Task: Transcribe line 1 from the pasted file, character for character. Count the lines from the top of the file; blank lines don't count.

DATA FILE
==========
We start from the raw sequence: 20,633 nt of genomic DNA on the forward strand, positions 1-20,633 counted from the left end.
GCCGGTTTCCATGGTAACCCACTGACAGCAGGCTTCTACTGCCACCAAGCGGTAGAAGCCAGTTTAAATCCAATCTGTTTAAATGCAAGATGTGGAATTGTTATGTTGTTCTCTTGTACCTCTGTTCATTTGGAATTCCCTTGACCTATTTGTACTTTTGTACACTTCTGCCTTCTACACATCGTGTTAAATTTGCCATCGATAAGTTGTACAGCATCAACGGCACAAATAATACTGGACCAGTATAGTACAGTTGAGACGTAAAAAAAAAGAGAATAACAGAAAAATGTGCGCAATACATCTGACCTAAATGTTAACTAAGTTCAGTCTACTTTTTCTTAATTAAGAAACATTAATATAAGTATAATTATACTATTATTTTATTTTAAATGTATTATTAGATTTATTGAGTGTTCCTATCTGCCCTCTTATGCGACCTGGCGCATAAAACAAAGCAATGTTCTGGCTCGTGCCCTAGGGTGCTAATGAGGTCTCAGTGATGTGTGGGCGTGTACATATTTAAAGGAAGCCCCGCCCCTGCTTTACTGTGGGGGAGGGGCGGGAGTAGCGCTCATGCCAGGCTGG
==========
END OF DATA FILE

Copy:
We start from the raw sequence: 20,633 nt of genomic DNA on the forward strand, positions 1-20,633 counted from the left end.